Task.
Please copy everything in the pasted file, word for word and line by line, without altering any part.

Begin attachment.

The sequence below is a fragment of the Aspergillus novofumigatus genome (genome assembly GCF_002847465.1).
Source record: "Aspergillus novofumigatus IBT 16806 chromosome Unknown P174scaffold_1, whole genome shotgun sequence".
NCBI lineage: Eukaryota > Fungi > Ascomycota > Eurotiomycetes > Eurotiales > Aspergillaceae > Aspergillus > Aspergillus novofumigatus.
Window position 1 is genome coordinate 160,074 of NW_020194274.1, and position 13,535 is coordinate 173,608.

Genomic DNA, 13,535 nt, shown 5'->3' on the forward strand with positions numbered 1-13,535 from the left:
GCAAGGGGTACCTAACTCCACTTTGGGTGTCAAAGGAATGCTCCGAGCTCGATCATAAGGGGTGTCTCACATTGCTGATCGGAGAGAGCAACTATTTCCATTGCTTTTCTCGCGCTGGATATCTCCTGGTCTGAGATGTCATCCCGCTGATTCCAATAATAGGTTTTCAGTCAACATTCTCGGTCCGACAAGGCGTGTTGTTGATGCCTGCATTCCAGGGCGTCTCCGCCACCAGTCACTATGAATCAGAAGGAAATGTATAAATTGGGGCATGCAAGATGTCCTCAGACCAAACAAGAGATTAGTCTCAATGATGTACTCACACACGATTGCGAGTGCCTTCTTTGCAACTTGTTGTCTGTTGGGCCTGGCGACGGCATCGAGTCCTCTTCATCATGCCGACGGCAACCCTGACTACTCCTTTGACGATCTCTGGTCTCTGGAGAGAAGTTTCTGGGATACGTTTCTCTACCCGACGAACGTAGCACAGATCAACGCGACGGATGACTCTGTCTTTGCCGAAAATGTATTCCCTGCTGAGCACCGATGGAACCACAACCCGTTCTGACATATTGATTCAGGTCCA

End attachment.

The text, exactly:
The sequence below is a fragment of the Aspergillus novofumigatus genome (genome assembly GCF_002847465.1).
Source record: "Aspergillus novofumigatus IBT 16806 chromosome Unknown P174scaffold_1, whole genome shotgun sequence".
NCBI lineage: Eukaryota > Fungi > Ascomycota > Eurotiomycetes > Eurotiales > Aspergillaceae > Aspergillus > Aspergillus novofumigatus.
Window position 1 is genome coordinate 160,074 of NW_020194274.1, and position 13,535 is coordinate 173,608.

Genomic DNA, 13,535 nt, shown 5'->3' on the forward strand with positions numbered 1-13,535 from the left:
GCAAGGGGTACCTAACTCCACTTTGGGTGTCAAAGGAATGCTCCGAGCTCGATCATAAGGGGTGTCTCACATTGCTGATCGGAGAGAGCAACTATTTCCATTGCTTTTCTCGCGCTGGATATCTCCTGGTCTGAGATGTCATCCCGCTGATTCCAATAATAGGTTTTCAGTCAACATTCTCGGTCCGACAAGGCGTGTTGTTGATGCCTGCATTCCAGGGCGTCTCCGCCACCAGTCACTATGAATCAGAAGGAAATGTATAAATTGGGGCATGCAAGATGTCCTCAGACCAAACAAGAGATTAGTCTCAATGATGTACTCACACACGATTGCGAGTGCCTTCTTTGCAACTTGTTGTCTGTTGGGCCTGGCGACGGCATCGAGTCCTCTTCATCATGCCGACGGCAACCCTGACTACTCCTTTGACGATCTCTGGTCTCTGGAGAGAAGTTTCTGGGATACGTTTCTCTACCCGACGAACGTAGCACAGATCAACGCGACGGATGACTCTGTCTTTGCCGAAAATGTATTCCCTGCTGAGCACCGATGGAACCACAACCCGTTCTGACATATTGATTCAGGTCCA